Dump it out on a floured surface and fold it over on itself until it takes a fairly firm shape. Roll it out into a rectangle about 1/2 inch thick. I cut it into twelve square biscuits, but you can make them larger or smaller. Place on a baking sheet lined with parchment or a Silpat and bake for 12-15 minutes. Biscuits will still feel a little soft, but will be browned around the edges and a little on top. Place the baking sheet on a cooling rack and let them biscuits cool.
For the whipped cream: Combine the last four ingredients in a stand mixer or a deep mixing bowl where you can use a hand mixer. If you are using a stand mixer, you will need to wrap the top with plastic wrap so you don’s spray cream all over your kitchen. Whip until it looks like whipped cream.
To serve, cut the shortcake in half. Put a small dollop of whipped cream on the plate and place the bottom half of the biscuit on the plate. (The whipped cream just keeps it from sliding around. Put a generous spoonful of the fruit and its juices on the biscuit and then top with a dollop of whipped cream. Take the top of the biscuit and place it cut side up on top of your work-in-progress. Add more strawberries and more cream.
I hope whoever is gathered at your table for this meal has a family food story to tell of their own.
When in the course of human events, it becomes necessary for one people to evaluate the political bands that have connected them with another, and to assess their place among the other countries of the earth, a decent respect to the opinions of humanity requires that they should declare how the principles of their founding call them to a greater good even beyond the understanding of the founders.
Those who came before us said they held these truths to be self-evident, that all men were created equal, and were endowed by their creator with certain inalienable rights, among which were life, liberty, and the pursuit of happiness—even as they refused those rights to the people whose lands and lives they had stolen.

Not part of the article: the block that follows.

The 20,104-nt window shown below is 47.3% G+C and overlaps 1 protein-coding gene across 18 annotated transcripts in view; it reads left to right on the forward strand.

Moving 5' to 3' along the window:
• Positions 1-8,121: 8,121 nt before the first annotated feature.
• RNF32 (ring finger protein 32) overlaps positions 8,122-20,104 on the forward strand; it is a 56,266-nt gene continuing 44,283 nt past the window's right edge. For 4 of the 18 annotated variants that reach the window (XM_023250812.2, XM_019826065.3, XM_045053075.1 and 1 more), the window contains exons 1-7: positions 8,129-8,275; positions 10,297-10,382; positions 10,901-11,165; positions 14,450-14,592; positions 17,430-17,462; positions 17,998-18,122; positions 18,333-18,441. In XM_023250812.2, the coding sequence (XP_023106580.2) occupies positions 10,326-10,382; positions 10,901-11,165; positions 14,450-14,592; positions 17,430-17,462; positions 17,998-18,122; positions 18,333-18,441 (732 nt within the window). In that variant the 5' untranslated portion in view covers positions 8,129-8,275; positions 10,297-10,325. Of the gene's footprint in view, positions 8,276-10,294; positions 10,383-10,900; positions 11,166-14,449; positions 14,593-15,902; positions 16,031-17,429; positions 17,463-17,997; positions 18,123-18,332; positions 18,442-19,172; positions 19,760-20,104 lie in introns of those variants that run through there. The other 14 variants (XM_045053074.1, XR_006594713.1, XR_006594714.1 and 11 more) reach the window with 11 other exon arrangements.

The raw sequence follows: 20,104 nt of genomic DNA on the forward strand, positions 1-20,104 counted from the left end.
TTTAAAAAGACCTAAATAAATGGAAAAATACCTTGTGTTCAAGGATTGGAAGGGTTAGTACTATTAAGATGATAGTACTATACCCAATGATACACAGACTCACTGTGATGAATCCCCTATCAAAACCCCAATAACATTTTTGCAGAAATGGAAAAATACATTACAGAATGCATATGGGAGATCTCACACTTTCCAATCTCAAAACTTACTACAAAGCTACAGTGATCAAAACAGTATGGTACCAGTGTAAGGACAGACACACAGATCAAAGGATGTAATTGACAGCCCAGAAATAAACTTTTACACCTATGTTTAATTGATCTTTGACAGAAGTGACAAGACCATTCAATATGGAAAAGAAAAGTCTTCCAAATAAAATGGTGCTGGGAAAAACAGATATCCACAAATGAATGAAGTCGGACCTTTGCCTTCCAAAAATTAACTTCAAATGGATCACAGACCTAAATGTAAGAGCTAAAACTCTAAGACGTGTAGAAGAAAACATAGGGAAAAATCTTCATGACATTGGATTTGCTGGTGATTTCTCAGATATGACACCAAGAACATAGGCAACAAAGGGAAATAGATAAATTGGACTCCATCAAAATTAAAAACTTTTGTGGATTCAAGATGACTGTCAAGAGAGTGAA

We declare the self-evident truth to be that all people—not just property-owning white men, not just citizens, not just people who look like the founders or share their lineage, not just people who speak English, not just people in “good neighborhoods”—are created equal and are endowed by their creator with the inalienable rights, among which are life, liberty, community, agency, and belonging.
As our founders said, to secure these rights, governments are instituted among people, deriving their just powers from the consent of the governed. Whenever any form of government becomes destructive of these ends, it is the right of the people to demand change, and to institute new laws and practices and organizing its powers based on principles that seem most likely to affect the safety and happiness of everyone. It is the right of the people to tear the house down and rebuild, to demand a better representation of ourselves in those whom we elect to govern us.
The founders said we shouldn’t change government lightly because when we do people suffer. Yet, when we change too slowly people suffer as well—and for far longer. The monuments to white nationalism that scar our cities remind us that we cannot simply wait for change to happen or expect that everything will work out. Neither can we afford to blindly trust our elected officials to choose our rights over their power. A healthy nation and a healthy government require that we the people pay attention, ask hard questions, work for justice, build systems that offer independence and interdependence for all, and carry the compassionate burden of belonging that will require deep can costly change of all of us.
Those who founded this nation came as colonists, not collaborators. Some were fleeing oppression; some came in the name of King George to conquer and capitalize. In their quests, they had little regard or respect for those who were already here—those who had lived on the land for generation after generation. Then, those who had come in search of life and liberty for themselves forced other people into enslavement, choosing prosperity over humanity. When the wealth and power of the colonies grew to a point that they no longer wanted to share it with Great Britain, they proclaimed a unilateral declaration of independence that had little regard for anyone other than themselves. They fashioned magnificent language to rise up against tyranny, unfair laws, lack of representation, immigration control, limitation of land ownership, biased control of the courts, tax laws that favored the rich, and human rights abuses, but the freedom they envisioned was for them, not for everyone. They were blind to the violence of their own privilege.